UC Davis has named Ryan Galt to the MacArthur Foundation Endowed Chair in Global Conservation/Sustainability.
The appointment lasts five years, as do other appointments to a group of MacArthur chairs that are available to nine UC campuses on a rotating basis. The Chicago-based John D. and Catherine T. MacArthur Foundation provided the endowment.
Galt is an associate professor of agricultural sustainability and society in the Community and Regional Development division of the Department of Human Ecology; a Provost’s Fellow at the Agricultural Sustainability Institute; and an associate geographer with the Agricultural Experiment Station.
He describes himself as “a broadly-educated geographer whose teaching and research interests are centered on the relationship between society, agriculture, food and the environment.”
He was nominated for the MacArthur chair in connection with his research proposal: “Just Chocolate? Impacts of Ethical Cacao-Chocolate Commodity Chains on Biodiversity Conservation, Crop Genetic Diversity and Livelihoods.”
Galt is no stranger to the MacArthur Foundation, where he served as a graduate student intern and then as cartographic and research consultant in conservation and sustainable development.
“I actually began working on the issue of biodiversity conservation in cacao (and coffee) farms when I was an intern there,” Galt told Dateline UC Davis. “I wrote a report on it … and had always been meaning to take it up as a research direction, so now is my chance.”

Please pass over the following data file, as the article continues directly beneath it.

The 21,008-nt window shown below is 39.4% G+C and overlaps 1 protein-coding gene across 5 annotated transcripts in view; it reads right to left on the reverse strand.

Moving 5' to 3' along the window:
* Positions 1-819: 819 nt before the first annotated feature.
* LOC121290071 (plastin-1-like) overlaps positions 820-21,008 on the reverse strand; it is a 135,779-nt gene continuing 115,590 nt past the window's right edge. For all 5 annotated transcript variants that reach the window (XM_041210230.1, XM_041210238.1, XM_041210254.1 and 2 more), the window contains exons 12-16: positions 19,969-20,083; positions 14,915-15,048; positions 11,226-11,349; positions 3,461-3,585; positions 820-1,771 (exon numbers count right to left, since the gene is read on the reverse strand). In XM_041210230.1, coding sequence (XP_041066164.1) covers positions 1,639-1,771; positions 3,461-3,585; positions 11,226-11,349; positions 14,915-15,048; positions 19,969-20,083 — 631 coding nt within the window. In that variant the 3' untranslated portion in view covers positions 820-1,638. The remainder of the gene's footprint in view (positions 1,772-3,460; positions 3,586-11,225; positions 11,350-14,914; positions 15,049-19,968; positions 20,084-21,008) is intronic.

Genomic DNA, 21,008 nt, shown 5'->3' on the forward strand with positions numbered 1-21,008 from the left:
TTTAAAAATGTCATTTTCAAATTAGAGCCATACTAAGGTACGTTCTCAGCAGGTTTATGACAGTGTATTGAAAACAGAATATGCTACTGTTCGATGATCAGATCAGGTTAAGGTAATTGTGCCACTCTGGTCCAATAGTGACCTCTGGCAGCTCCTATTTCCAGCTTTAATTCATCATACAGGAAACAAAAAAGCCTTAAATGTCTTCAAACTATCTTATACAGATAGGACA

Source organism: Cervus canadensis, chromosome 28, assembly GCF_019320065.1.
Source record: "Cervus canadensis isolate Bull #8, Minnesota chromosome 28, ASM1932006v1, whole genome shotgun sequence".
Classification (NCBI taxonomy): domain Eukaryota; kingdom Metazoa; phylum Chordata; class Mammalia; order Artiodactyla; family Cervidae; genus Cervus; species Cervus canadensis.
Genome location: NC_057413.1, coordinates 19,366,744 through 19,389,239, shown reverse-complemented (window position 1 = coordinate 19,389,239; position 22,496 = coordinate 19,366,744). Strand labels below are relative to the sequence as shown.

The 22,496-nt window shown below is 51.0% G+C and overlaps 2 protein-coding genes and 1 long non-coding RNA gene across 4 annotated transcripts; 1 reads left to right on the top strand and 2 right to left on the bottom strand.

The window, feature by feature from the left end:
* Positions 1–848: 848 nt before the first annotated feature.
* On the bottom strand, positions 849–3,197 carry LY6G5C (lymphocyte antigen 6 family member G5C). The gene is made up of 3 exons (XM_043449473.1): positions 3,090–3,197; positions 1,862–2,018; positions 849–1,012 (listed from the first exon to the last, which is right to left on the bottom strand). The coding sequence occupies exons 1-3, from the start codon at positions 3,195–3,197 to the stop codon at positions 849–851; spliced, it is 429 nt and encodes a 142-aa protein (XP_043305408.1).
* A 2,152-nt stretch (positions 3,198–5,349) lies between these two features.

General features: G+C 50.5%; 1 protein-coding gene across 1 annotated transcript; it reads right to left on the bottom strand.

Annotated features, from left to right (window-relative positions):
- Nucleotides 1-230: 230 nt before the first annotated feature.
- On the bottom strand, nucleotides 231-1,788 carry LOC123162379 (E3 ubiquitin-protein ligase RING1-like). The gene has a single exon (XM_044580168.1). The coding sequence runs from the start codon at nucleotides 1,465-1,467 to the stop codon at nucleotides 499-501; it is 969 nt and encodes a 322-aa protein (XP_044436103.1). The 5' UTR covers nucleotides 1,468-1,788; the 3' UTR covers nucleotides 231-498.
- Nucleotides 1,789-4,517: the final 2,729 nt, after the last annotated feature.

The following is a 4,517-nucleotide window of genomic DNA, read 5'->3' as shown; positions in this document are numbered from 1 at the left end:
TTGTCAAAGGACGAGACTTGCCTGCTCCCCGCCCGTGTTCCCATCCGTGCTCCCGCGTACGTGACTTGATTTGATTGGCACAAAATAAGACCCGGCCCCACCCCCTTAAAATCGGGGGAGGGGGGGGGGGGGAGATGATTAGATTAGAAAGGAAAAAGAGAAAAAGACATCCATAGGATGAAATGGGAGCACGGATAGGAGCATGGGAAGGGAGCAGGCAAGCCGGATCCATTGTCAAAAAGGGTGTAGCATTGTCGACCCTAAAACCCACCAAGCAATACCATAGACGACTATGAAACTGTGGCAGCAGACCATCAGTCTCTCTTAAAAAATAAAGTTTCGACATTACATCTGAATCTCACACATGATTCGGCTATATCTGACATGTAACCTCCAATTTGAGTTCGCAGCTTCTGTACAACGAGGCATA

Last year he took the “Chocolate Intensive” course at Oakland’s Food Craft Institute, where he learned more about many of the issues in the world of cacao-chocolate around the world.
He said the class also gave him “a great introduction to the new American chocolate movement and many new chocolate makers who are trying to source cacao in a more ethical and ecologically-friendly way” — and this helped inspire the new research for which he received the MacArthur chair.
Galt received a bachelor’s degree in geography from UC Berkeley, and master’s and doctoral degrees in geography from the University of Wisconsin-Madison. He joined the UC Davis faculty in 2007, starting as an assistant professor and advancing to associate in 2013. He is the author of Food Systems in an Unequal World: Pesticides, Vegetables and Agrarian Capitalism in Costa Rica.
1 chair morphs into multiple chairs
The MacArthur Foundation gave $1.2 million to UC in 1981 to establish a chair at UC Berkeley. Gerald Rubin, professor of genetics and development, held that chair until his retirement in 2008.
By that time, the endowment had grown to $10 million. With the foundation’s approval, UC split the MacArthur endowment into five subaccounts for chairs around the system.
One of those subaccounts evolved into a permanent chair at UC Irvine, leaving four subaccounts to be shared by the other campuses.
The Los Angeles, Merced, Santa Barbara and Santa Cruz campuses benefited first. Now it is Davis’ turn, along with the Riverside, San Diego and San Francisco campuses. (Berkeley voluntarily opted out of the first rotation.)
Each campus decides whether to use its allocation to fund one chair or two. UC Davis opted for two, and previously announced the appointment of history professor Charles “Chuck” Walker to the MacArthur Foundation Endowed Chair in International Human Rights.